We now turn our attention to the concept of optics which is about the properties and behaviours of electromagnetic radiation, and in particular visible light.
Physical optics deals with the properties of light itself and the behaviour of electromagnetic radiation as it interacts with material. This is in contrast with geometric optics, which is involved in the image producing properties of electromagnetic radiation. This is discussed on the next page.
Physical optics deals with the properties of light itself and the behaviour of electromagnetic radiation as it interacts with material. This is in contrast with geometric optics, which is involved in the image producing properties of electromagnetic radiation. This is discussed on the next page.
1. The Nature of Light  Newton vs Huijgens
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In the 17th Century the nature of light was hotly debated. The English scientist so Isaac Newton proposed a particle model, also referred to as the corpuscular model.
Christiaan Huygens suggested a wave model. This video looks at these models and the way each model is used to explain key phenomena, as well as examining the outcome of the so called debate. 
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2. Diffraction Young's Double Slit Experiment and Diffraction Gratings
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Diffraction Grating
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In the early 1800s, Thomas Young decided to set up an experiment to verify the wave nature of light. This became Young's double slit experiment and provided compelling evidence of the wave nature of light. This video examines the basis of this experiment including a mathematical analysis for the behaviour. 

A brief summary of Young's double slit experiment, useful for review

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Diffraction Grating

Instead of using one, two or three slits to produce to diffraction and thus interference patterns (thereby demonstrating the way of nature of light), diffraction grating s are in essence many slits, like, well, a grating.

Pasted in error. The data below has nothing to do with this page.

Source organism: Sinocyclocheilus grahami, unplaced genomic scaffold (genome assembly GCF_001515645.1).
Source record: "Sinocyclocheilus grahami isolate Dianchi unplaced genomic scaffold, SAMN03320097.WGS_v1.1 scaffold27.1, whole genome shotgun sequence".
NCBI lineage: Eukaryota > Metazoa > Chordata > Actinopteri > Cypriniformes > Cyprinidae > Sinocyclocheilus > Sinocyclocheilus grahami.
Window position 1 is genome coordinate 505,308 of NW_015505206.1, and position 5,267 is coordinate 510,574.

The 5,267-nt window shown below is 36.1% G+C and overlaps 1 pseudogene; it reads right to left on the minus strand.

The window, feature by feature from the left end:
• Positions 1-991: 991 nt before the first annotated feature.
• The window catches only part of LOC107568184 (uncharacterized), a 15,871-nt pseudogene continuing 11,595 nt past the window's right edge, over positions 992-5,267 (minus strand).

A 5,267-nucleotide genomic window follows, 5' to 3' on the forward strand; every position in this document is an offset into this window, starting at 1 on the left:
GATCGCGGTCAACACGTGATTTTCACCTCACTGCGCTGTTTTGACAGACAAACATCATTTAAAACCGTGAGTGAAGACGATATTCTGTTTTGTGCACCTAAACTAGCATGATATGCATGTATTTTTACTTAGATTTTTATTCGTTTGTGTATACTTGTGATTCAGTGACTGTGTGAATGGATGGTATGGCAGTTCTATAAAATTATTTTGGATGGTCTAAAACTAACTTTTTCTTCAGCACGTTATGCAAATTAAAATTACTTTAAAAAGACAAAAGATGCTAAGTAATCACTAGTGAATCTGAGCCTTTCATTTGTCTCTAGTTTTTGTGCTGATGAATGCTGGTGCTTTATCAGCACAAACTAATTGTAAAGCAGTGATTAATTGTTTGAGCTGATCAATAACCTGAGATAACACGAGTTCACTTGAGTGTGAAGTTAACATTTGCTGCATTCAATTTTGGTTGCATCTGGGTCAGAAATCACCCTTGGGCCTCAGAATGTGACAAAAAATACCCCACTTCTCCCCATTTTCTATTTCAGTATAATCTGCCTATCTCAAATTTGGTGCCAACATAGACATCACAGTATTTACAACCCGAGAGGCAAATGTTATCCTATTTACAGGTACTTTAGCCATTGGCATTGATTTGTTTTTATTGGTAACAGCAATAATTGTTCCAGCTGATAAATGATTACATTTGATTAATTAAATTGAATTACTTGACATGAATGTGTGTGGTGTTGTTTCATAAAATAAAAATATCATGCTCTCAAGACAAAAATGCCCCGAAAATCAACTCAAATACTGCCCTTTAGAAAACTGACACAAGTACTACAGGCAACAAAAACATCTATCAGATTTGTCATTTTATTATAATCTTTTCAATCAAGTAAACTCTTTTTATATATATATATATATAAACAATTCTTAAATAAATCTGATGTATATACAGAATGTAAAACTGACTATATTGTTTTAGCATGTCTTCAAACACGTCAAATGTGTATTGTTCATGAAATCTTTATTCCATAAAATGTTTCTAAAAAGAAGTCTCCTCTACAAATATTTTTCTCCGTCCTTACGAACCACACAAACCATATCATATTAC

The result is much more defined diffraction patterns which increases the precision of the measurements. This video discusses the physics principles behind the fraction with some examples. 
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This is a simulation of light being diffracted by a double slit, intended for anyone looking to learn about diffraction and interference. By Tom Walsh
The animation lets you explore the effect of grating, wavelength and distance to the maxima separation. By Tom Walsh
3. The nature of Light  its speed determination
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Prior to the 17th century, light was thought to travel instantaneously. However, starting with the work of Rømer, various techniques were developed to demonstrate that light has a finite speed and this the speed could be determined.
These experiments can be roughly divided into two methodologies: astronomical  with the work of Rømer and Bradley and time of flight  , with the work of Fizeau and Foucault In part one, his video discusses the principles behind these four scientists' work. 

In part 2 of the series, we look at the work of Essen using a microwave cavity to determine the speed of light more accurately We will also examine how you can model the experiment using your own microwave oven. 

In part 3, I look at more recent efforts in determining the speed of light, leading to the point where the speed was set. I also look at the reason why and its a discussion on how we measure variables with increasing precision.

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4. The nature of Light  Maxwell and electromagnetism
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In the 1830s Michael faraday's work established a relationship between electricity and magnetism however he did not have the mathematical skills to verify mathematically. Enter James Clerk Maxwell. Maxwell sent out to unify the electric and magnetism laws, and in doing so established the new theory of electromagnetism. This culminated in the understanding that light is a form of electromagnetic radiation travelling at a fixed speed.